I recently chatted to one half of the creative minds behind TIGER LAB VINYL – Jon Dobyns, to ask him all about PERFECT BLUE.
Well over a year in the making, Tiger Lab and Madhouse Production Studios teamed up to present Masahiro Ikumi’s original score to the classic 1997 psychological thriller on vinyl for the first time ever.
Once again, Tiger Lab enlisted the impeccable work of HEBA KADRY of Timeless Mastering NYC to re-master Ikumi’s mesmerizing compositions. Not so different from the sounds of Brooklyn’s own Sacred Bones or the Tri Angle Records catalogue, Ikumi’s score is an electronic tour de force filled with ambient layers, eerie vocal choirs, infectious rhythms, and ghostly melodies.
A short but powerful listen (six tracks clocking in at 31 minutes), PERFECT BLUE will haunt your speakers for days.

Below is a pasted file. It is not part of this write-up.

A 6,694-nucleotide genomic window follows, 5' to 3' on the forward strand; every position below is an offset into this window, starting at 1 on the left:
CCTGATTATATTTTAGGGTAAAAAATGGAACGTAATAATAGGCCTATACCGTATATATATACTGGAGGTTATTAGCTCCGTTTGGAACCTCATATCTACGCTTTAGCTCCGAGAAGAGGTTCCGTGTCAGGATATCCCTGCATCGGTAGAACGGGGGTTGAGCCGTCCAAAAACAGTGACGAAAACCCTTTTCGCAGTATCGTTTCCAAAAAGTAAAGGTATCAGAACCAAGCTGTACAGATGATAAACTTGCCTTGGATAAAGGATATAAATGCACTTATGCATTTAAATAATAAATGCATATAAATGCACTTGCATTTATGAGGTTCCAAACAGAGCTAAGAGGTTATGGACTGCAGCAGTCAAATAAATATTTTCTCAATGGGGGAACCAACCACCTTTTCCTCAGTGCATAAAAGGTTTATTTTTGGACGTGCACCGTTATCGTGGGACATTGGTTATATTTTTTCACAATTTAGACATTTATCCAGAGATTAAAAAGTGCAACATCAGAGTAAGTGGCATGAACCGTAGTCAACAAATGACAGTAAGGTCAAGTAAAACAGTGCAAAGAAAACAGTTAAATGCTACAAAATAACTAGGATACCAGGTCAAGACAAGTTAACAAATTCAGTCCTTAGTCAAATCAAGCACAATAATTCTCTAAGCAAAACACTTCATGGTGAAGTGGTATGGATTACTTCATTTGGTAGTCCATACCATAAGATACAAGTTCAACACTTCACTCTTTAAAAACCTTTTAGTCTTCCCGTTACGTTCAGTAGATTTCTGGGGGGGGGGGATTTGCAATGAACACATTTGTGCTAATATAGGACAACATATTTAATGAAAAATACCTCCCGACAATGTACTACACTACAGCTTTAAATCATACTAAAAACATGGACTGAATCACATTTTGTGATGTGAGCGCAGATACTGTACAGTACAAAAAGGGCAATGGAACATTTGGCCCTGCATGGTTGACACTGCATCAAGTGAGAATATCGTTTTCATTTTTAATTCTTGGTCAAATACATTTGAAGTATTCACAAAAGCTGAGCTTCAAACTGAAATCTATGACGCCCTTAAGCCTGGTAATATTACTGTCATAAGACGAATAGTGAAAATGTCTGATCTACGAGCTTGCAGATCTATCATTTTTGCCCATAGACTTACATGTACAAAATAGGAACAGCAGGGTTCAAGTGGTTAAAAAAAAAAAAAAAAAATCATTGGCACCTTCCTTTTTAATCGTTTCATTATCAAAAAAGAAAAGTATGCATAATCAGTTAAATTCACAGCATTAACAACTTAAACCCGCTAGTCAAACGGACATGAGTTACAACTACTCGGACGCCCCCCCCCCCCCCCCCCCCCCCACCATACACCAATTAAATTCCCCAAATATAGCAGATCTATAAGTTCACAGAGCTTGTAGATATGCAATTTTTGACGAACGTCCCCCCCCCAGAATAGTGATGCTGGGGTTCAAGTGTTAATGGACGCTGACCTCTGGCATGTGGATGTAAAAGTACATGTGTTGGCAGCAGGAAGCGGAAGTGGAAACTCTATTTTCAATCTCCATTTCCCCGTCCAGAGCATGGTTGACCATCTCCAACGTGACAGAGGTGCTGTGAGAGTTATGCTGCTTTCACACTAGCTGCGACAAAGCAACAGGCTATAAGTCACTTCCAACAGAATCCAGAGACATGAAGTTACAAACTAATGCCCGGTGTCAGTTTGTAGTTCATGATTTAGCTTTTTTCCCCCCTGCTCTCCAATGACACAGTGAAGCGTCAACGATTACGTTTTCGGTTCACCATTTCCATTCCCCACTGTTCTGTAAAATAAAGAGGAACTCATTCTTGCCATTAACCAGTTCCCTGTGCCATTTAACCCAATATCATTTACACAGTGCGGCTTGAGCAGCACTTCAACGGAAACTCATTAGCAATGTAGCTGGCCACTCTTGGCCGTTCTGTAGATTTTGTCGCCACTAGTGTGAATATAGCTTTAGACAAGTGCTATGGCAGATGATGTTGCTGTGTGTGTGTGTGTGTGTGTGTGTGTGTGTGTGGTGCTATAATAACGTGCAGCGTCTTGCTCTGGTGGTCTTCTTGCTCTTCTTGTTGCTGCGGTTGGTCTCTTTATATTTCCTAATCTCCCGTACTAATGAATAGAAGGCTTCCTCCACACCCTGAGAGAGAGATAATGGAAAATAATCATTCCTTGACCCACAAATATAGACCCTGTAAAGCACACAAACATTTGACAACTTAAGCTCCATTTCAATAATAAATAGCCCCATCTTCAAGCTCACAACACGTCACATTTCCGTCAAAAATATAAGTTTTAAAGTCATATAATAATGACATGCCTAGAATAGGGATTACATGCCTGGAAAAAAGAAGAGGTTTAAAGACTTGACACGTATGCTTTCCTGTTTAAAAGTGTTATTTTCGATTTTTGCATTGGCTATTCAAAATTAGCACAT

BH: Have you always been a fan of Japanese anime? How did you discover the genre?
JD: I definitely was growing up. To be honest, I haven’t followed anything current unless something really wild gets picked up on my radar. At the time when I was discovering titles throughout the horror genre, it was really the natural progression. Manga were kings during that time period, and horror-anime OVAs were as cool and taboo as the midnight movies studios were churning out. I would assume kids of the late 80s and 90s watching TNT’s Monstervision with Joe Bob Briggs were also watching Wicked City. You’d pick up one anime VHS and it became your gateway into that world and the company’s back catalog.
BH: When starting Tiger Lab, was PERFECT BLUE a title you knew you wanted to release?
JD: Absolutely. It was a title that I inquired about during the first few weeks of the label’s launch. It just happened to take quite a while for the project to get the green light. I spent months going back and forth with the production studio trying to convince them to give us the rights. It was an uphill battle, but I finally wore them down after over a year of pestering.
Once the project was brought to fruition, Madhouse was nothing but supportive, helpful and just as excited about the Perfect Blue release as we are. They have been just as involved in the release of the LP as TL and it’s been great. We’d love to work with them again in the future.